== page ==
life, embracing technicism and so-called humaneness where encouragement
and humanity are both required and sorely lacking.3
170 years ago, a medical student at Göttingen by the name of
Carl Friedrich Heinrich Marx wrote his doctoral thesis, De euthanasia
medica, "Medical Euthanasia,"4 by which
he meant, not the active euthanasia, the killing that many are demanding
as an alternative to a wild medicalized death, but rather the passive
good death, the peaceful death of skillful palliation that today
defines hospice care. Almost two centuries ago this newly minted
Med. et Chir. Dr. from his ancient university in Brunswick
reminded his fellow academics of that "great Englishman,"
Francis Bacon, who had written 200 years earlier urging physicians
"to stay with the patient after he is given up,
and "to acquire the skill and to bestow the attention whereby
the dying may pass more easily and quietly out of life."
recommendations were strikingly similar to the principles of hospice
care today; he would have understood, as perhaps would Bacon, the
notion of physician assisted living (PAL) during life's final exit.
"Most physicians," he wrote, "once they see the expected
result of their treatment to be wanting,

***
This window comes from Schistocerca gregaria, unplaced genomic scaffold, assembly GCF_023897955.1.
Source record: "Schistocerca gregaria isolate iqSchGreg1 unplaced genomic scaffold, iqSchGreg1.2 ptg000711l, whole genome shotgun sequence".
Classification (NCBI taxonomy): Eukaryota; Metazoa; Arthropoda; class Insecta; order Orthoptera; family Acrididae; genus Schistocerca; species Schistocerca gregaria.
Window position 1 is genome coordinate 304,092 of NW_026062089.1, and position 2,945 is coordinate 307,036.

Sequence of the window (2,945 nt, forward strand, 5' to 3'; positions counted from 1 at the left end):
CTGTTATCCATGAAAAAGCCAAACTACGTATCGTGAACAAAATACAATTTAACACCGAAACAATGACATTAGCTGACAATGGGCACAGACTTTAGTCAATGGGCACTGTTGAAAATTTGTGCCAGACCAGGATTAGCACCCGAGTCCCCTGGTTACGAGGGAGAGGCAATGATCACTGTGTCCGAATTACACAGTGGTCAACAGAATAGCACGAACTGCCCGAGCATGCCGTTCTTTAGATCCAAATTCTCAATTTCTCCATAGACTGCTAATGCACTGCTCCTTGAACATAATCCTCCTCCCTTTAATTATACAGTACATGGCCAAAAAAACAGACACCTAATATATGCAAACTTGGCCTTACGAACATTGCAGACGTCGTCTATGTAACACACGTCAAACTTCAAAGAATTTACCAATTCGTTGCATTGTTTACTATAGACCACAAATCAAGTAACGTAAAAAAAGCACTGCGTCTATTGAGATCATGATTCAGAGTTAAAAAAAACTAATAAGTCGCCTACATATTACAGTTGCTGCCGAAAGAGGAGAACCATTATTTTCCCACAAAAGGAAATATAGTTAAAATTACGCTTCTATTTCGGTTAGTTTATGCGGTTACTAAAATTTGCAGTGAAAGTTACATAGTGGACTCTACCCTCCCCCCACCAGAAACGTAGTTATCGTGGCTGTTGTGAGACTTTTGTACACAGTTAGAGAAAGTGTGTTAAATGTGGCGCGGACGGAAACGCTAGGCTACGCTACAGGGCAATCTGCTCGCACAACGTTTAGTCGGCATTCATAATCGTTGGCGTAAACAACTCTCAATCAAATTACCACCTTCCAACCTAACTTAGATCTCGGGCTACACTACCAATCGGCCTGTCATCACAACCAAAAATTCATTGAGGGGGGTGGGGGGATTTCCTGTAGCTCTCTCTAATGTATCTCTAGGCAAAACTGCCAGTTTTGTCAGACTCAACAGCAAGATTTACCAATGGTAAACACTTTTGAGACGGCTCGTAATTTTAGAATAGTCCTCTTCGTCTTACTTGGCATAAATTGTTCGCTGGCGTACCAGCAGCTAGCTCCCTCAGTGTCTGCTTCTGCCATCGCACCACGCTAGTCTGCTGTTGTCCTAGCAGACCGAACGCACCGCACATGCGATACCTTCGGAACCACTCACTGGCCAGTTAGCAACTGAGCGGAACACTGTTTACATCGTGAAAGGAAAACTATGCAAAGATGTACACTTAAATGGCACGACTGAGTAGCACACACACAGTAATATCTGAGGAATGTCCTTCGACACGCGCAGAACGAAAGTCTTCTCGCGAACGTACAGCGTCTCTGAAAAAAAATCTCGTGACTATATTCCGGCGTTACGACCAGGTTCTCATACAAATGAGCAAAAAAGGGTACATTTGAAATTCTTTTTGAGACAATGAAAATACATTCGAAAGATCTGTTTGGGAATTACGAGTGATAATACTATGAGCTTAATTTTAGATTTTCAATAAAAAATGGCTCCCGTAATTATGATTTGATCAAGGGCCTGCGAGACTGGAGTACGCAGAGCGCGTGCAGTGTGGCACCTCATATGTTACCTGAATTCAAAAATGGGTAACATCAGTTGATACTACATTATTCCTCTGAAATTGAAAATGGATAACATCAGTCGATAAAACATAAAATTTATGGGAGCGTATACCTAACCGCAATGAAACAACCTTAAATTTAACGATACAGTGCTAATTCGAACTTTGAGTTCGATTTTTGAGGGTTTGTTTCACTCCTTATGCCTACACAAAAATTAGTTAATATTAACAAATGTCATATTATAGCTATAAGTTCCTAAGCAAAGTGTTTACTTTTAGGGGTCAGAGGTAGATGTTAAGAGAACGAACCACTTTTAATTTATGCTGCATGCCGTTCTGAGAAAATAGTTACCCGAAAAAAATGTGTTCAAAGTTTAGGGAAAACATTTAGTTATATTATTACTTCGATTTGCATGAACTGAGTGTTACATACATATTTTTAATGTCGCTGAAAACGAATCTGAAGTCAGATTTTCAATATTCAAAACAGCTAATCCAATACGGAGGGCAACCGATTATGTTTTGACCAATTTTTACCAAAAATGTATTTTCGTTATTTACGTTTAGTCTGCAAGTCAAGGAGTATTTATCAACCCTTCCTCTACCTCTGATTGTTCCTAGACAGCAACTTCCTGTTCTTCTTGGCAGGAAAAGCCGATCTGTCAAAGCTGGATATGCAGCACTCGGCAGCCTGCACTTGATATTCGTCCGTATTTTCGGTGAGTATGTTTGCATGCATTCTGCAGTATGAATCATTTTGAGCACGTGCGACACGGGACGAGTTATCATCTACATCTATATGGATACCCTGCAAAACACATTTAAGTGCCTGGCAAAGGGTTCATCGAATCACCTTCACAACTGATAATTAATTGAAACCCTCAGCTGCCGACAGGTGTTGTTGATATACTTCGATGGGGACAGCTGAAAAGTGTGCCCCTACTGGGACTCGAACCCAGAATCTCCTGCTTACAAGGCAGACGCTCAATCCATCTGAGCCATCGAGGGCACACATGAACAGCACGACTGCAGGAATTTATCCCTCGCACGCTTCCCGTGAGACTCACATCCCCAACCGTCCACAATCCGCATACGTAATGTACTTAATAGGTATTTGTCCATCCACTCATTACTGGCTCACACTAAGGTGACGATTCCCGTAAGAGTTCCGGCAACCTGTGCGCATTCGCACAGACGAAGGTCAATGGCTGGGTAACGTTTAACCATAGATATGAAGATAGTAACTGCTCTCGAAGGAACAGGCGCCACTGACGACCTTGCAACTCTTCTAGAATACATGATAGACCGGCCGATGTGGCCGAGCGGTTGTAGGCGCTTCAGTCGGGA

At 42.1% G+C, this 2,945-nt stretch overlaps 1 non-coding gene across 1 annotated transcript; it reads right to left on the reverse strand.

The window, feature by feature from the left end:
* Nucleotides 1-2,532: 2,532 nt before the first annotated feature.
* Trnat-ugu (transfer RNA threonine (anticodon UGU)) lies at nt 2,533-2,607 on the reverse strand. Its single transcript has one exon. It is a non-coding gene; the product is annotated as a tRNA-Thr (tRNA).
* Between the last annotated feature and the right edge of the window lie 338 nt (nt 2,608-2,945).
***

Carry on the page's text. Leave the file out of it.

start to lose interest
themselves." He even mentions a program at Heidelberg headed
by a Prof. Mai, and funded by Amalia, Duchess of Baden, that provided
training to women attendants in caring for the sick and the terminally
ill. Marx recommended that these caregivers be "considerate,
watchful, quiet, clean, free of prejudice toward people,
adhere to the doctor's orders with greatest obedience." He
described the care of bedsores, and that the "doctor will with
his own eyes repeatedly search for" them.
asked, "What good will it do the incurable patient to apply
dangerous and dubious therapeutic measures? The entire plan of treatment
will here confine itself within `symptomatic and palliative medication.'"
He even reminded his physician colleagues to see that the patient's
dry tongue and pharynx be moistened. He urged "soothing, soporific,
sedative, analgesic" medicines, and noted
narcotics are of enormous help." But later
he added the essential caveat, "
and least of all should